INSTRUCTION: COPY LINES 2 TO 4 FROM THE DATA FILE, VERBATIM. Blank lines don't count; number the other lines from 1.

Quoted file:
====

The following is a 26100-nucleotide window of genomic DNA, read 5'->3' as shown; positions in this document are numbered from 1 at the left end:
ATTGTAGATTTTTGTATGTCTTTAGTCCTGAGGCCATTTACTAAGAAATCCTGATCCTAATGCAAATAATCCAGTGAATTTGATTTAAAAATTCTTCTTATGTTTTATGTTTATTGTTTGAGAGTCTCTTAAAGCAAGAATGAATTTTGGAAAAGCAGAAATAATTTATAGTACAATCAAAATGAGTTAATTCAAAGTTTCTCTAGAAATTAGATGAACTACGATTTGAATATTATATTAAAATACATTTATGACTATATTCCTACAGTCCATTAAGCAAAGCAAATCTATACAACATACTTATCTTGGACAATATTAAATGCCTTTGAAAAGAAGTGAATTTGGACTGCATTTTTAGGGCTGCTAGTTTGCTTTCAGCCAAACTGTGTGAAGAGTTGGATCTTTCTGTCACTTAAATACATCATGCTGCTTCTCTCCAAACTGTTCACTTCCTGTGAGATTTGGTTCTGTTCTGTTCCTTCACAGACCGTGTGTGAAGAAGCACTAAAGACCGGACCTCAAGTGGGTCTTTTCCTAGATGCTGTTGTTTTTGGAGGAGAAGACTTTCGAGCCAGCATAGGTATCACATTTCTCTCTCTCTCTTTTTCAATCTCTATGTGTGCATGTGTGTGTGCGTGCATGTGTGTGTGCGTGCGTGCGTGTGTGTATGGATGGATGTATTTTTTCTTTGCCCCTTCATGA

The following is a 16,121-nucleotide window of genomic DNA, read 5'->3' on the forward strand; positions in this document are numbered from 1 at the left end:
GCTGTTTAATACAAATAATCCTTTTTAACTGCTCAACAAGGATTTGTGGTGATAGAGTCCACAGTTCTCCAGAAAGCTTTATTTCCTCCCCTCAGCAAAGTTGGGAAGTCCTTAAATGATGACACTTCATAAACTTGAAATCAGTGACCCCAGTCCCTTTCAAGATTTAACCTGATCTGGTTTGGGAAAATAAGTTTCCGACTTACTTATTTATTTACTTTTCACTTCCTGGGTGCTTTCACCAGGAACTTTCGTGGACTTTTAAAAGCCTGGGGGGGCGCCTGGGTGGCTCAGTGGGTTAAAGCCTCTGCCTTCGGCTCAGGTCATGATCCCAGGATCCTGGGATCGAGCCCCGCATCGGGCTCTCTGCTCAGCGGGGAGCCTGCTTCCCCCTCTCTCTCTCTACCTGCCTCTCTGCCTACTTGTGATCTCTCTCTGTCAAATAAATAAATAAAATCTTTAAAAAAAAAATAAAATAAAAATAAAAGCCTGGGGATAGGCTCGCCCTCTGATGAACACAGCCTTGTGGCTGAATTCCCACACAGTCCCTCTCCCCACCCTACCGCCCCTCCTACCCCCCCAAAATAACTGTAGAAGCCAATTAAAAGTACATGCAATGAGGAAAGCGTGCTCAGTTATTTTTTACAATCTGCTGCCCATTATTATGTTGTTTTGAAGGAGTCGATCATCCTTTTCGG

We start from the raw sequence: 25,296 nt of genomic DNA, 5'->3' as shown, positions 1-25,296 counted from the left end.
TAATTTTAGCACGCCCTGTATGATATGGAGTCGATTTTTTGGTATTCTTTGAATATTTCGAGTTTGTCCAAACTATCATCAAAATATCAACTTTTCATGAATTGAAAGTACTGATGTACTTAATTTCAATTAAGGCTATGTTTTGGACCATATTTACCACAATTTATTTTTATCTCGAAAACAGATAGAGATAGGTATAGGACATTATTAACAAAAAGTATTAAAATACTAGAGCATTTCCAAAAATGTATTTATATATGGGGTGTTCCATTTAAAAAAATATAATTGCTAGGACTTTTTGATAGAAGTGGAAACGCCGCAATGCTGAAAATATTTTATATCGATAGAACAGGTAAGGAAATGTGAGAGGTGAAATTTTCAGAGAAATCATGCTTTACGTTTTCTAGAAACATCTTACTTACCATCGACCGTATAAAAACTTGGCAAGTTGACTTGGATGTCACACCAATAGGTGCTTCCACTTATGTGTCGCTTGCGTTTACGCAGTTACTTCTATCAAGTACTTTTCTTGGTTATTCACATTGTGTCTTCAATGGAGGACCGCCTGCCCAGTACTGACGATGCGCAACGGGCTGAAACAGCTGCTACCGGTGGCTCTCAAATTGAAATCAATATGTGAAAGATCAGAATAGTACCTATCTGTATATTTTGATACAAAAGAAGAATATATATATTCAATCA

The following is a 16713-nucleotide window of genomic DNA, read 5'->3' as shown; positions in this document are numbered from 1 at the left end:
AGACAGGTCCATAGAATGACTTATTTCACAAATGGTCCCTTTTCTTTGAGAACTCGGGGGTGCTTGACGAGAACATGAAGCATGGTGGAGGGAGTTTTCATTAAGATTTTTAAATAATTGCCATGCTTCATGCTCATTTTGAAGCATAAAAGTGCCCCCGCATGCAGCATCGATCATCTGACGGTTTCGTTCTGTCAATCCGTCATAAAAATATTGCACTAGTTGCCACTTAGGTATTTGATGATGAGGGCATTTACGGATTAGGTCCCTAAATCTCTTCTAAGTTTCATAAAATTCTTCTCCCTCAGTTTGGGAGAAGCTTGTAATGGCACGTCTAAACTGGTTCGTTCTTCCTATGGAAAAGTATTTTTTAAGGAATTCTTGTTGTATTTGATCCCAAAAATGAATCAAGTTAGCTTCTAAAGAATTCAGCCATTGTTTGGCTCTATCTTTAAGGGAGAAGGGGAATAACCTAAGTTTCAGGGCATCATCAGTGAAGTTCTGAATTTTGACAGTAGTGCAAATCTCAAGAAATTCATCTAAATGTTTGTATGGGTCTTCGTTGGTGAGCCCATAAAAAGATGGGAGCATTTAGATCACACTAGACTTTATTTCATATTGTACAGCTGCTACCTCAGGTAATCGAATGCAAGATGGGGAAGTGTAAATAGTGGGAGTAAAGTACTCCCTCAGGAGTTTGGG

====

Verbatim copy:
ATTGTAGATTTTTGTATGTCTTTAGTCCTGAGGCCATTTACTAAGAAATCCTGATCCTAATGCAAATAATCCAGTGAATTTGATTTAAAAATTCTTCTTATGTTTTATGTTTATTGTTTGAGAGTCTCTTAAAGCAAGAATGAATTTTGGAAAAGCAGAAATAATTTATAGTACAATCAAAATGAGTTAATTCAAAGTTTCTCTAGAAATTAGATGAACTACGATTTGAATATTATATTAAAATACATTTATGACTATATTCCTACAGTCCATTAAGCAAAGCAAATCTATACAACATACTTATCTTGGACAATATTAAATGCCTTTGAAAAGAAGTGAATTTGGACTGCATTTTTAGGGCTGCTAGTTTGCTTTCAGCCAAACTGTGTGAAGAGTTGGATCTTTCTGTCACTTAAATACATCATGCTGCTTCTCTCCAAACTGTTCACTTCCTGTGAGATTTGGTTCTGTTCTGTTCCTTCACAGACCGTGTGTGAAGAAGCACTAAAGACCGGACCTCAAGTGGGTCTTTTCCTAGATGCTGTTGTTTTTGGAGGAGAAGACTTTCGAGCCAGCATAGGTATCACATTTCTCTCTCTCTCTTTTTCAATCTCTATGTGTGCATGTGTGTGTGCGTGCATGTGTGTGTGCGTGCGTGCGTGTGTGTATGGATGGATGTATTTTTTCTTTGCCCCTTCATGA

The following is a 16,121-nucleotide window of genomic DNA, read 5'->3' on the forward strand; positions in this document are numbered from 1 at the left end:
GCTGTTTAATACAAATAATCCTTTTTAACTGCTCAACAAGGATTTGTGGTGATAGAGTCCACAGTTCTCCAGAAAGCTTTATTTCCTCCCCTCAGCAAAGTTGGGAAGTCCTTAAATGATGACACTTCATAAACTTGAAATCAGTGACCCCAGTCCCTTTCAAGATTTAACCTGATCTGGTTTGGGAAAATAAGTTTCCGACTTACTTATTTATTTACTTTTCACTTCCTGGGTGCTTTCACCAGGAACTTTCGTGGACTTTTAAAAGCCTGGGGGGGCGCCTGGGTGGCTCAGTGGGTTAAAGCCTCTGCCTTCGGCTCAGGTCATGATCCCAGGATCCTGGGATCGAGCCCCGCATCGGGCTCTCTGCTCAGCGGGGAGCCTGCTTCCCCCTCTCTCTCTCTACCTGCCTCTCTGCCTACTTGTGATCTCTCTCTGTCAAATAAATAAATAAAATCTTTAAAAAAAAAATAAAATAAAAATAAAAGCCTGGGGATAGGCTCGCCCTCTGATGAACACAGCCTTGTGGCTGAATTCCCACACAGTCCCTCTCCCCACCCTACCGCCCCTCCTACCCCCCCAAAATAACTGTAGAAGCCAATTAAAAGTACATGCAATGAGGAAAGCGTGCTCAGTTATTTTTTACAATCTGCTGCCCATTATTATGTTGTTTTGAAGGAGTCGATCATCCTTTTCGG